Sega soaked espionage
When Obsidian and SEGA teamed up to create a new espionage-themed RPG they must have thought it was cake baking time.
Looking the wrong way seriously "backfired"
Add ingredients: narrative, character development, moral choices and minigames. Whisk in contemporary themes of corporate greed and regional instability. Finally, sprinkle all over with gadgets, guns and innuendos – simple.
Anyone who has ever tried to bake a cake knows there's considerably more to it than that. While Knights of the Old Republic II and Neverwinter Nights II proved Obsidian could follow someone else's recipe to bake some tasty gaming cake, its first solo concoction has turned out more soggy gaming sponge.
It's not that you can single out any of Alpha Protocol's faults as egregious. The graphics might be the worst use of the Unreal Engine to date, but are never so bad as to deter play. The progression system is adequate despite lacking the visual effects that reward progression in other RPGs. And actual gameplay, although repetitive, glitchy and chock full of poor AI, somehow still manages to entertain.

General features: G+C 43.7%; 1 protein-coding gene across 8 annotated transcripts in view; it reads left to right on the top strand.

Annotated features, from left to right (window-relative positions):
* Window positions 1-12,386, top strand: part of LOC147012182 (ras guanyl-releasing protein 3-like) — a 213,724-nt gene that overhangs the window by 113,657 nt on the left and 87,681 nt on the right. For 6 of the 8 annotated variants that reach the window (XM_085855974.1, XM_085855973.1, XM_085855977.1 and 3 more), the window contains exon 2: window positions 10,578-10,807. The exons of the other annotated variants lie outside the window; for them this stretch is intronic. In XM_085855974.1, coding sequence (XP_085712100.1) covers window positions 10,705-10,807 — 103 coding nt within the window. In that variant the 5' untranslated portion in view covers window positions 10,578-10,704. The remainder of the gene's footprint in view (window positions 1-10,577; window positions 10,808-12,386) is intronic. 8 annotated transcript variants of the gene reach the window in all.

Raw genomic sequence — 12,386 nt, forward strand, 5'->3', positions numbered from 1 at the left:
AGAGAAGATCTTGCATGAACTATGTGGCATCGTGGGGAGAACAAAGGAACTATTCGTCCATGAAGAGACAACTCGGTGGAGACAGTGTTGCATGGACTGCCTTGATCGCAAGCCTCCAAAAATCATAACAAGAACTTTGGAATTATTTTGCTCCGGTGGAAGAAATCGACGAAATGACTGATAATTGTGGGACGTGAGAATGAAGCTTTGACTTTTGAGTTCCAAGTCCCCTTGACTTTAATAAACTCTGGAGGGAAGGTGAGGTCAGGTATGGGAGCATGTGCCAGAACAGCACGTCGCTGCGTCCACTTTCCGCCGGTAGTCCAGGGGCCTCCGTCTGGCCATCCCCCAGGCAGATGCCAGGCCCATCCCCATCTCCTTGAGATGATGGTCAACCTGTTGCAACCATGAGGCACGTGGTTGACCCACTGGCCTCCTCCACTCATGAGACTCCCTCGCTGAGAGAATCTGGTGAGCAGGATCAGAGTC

Inappropriate dress for an interview
Next page: The best feature of the game
Please, pretty please, try to remember to include the PLATFORM in game reviews. If not for the throwaway criticism about keyboards and mice, there'd be nothing here at all to tell you this game was available on the PC.
Put it in the green highlighted bit, on every review page. The platform. Please. It really is that important.